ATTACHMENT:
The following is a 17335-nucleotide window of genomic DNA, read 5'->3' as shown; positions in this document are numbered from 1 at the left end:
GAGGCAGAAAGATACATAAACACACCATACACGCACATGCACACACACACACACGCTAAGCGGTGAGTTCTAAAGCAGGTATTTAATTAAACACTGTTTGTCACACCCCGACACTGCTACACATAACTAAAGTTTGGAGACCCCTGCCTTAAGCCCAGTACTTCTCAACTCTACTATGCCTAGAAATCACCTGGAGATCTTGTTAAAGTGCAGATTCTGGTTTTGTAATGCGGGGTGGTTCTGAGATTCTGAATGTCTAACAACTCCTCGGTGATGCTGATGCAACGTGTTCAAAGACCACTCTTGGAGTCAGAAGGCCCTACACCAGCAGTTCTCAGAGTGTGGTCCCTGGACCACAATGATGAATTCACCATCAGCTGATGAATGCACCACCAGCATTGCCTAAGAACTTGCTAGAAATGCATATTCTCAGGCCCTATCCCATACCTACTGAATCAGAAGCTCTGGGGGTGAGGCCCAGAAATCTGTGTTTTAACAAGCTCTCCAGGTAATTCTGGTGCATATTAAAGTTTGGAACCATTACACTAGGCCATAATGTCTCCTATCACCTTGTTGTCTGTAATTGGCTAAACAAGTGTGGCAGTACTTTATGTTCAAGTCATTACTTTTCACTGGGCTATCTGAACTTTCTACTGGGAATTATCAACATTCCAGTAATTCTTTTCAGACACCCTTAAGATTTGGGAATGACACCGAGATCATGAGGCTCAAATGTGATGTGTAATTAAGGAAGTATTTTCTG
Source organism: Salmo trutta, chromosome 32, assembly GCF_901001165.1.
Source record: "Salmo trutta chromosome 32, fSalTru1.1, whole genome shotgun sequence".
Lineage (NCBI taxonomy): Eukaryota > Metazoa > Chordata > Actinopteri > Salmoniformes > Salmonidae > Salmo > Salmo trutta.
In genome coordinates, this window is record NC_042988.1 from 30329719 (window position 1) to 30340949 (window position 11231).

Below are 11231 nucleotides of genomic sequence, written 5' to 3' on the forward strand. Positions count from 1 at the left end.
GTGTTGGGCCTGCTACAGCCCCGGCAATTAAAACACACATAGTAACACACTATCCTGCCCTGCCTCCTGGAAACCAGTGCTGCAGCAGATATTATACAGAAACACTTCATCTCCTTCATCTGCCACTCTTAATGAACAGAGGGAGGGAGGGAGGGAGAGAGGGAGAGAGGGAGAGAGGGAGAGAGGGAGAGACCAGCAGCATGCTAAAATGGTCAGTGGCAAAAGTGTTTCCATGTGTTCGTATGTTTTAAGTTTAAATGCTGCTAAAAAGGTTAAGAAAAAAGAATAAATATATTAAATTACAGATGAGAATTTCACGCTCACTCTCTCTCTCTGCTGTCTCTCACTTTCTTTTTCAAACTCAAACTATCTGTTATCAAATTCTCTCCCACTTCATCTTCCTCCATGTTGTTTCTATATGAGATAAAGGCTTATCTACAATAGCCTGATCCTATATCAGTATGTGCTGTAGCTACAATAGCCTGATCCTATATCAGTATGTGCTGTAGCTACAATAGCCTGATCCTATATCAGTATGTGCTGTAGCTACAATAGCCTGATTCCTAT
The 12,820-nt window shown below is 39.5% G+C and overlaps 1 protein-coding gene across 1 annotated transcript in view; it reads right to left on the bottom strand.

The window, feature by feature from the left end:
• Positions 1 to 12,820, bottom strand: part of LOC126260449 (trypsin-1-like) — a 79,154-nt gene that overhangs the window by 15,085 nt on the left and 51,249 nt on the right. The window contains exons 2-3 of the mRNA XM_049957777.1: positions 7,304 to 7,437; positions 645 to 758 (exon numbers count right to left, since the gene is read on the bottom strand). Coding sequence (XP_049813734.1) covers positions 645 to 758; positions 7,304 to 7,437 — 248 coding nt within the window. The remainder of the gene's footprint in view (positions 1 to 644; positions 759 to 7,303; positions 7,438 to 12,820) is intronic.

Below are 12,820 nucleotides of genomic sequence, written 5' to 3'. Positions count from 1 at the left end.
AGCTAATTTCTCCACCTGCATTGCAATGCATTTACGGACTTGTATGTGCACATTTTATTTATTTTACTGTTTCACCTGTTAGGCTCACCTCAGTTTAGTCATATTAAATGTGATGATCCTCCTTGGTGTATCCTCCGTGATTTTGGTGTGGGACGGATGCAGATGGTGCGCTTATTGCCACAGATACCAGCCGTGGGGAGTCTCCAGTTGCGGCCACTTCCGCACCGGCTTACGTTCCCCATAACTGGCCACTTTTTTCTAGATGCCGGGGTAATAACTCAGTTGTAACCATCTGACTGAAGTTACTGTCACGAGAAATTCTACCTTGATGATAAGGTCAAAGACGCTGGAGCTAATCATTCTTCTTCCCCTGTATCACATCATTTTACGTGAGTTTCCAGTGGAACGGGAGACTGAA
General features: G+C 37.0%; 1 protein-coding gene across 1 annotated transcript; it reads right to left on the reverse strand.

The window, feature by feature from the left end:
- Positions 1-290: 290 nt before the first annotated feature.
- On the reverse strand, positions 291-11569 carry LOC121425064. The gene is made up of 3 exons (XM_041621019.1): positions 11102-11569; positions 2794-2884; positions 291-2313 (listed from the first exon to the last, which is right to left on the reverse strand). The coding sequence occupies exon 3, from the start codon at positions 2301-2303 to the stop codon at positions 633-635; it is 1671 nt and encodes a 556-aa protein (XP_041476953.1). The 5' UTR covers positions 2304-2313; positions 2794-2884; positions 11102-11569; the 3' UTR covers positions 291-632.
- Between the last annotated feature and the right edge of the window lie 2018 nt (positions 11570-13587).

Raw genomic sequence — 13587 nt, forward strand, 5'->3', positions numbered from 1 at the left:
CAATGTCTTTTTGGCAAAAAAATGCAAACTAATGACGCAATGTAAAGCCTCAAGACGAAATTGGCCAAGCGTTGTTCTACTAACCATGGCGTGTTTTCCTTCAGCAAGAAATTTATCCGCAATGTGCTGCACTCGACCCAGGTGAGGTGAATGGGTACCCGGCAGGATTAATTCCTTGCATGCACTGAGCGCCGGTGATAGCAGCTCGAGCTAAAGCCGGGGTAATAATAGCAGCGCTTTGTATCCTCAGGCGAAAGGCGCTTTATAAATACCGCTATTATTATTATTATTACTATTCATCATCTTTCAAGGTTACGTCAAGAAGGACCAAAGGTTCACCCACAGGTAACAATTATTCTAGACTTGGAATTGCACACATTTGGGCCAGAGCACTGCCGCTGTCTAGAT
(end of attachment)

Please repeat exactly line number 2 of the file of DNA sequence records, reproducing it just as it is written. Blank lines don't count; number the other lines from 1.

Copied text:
GAGGCAGAAAGATACATAAACACACCATACACGCACATGCACACACACACACACGCTAAGCGGTGAGTTCTAAAGCAGGTATTTAATTAAACACTGTTTGTCACACCCCGACACTGCTACACATAACTAAAGTTTGGAGACCCCTGCCTTAAGCCCAGTACTTCTCAACTCTACTATGCCTAGAAATCACCTGGAGATCTTGTTAAAGTGCAGATTCTGGTTTTGTAATGCGGGGTGGTTCTGAGATTCTGAATGTCTAACAACTCCTCGGTGATGCTGATGCAACGTGTTCAAAGACCACTCTTGGAGTCAGAAGGCCCTACACCAGCAGTTCTCAGAGTGTGGTCCCTGGACCACAATGATGAATTCACCATCAGCTGATGAATGCACCACCAGCATTGCCTAAGAACTTGCTAGAAATGCATATTCTCAGGCCCTATCCCATACCTACTGAATCAGAAGCTCTGGGGGTGAGGCCCAGAAATCTGTGTTTTAACAAGCTCTCCAGGTAATTCTGGTGCATATTAAAGTTTGGAACCATTACACTAGGCCATAATGTCTCCTATCACCTTGTTGTCTGTAATTGGCTAAACAAGTGTGGCAGTACTTTATGTTCAAGTCATTACTTTTCACTGGGCTATCTGAACTTTCTACTGGGAATTATCAACATTCCAGTAATTCTTTTCAGACACCCTTAAGATTTGGGAATGACACCGAGATCATGAGGCTCAAATGTGATGTGTAATTAAGGAAGTATTTTCTG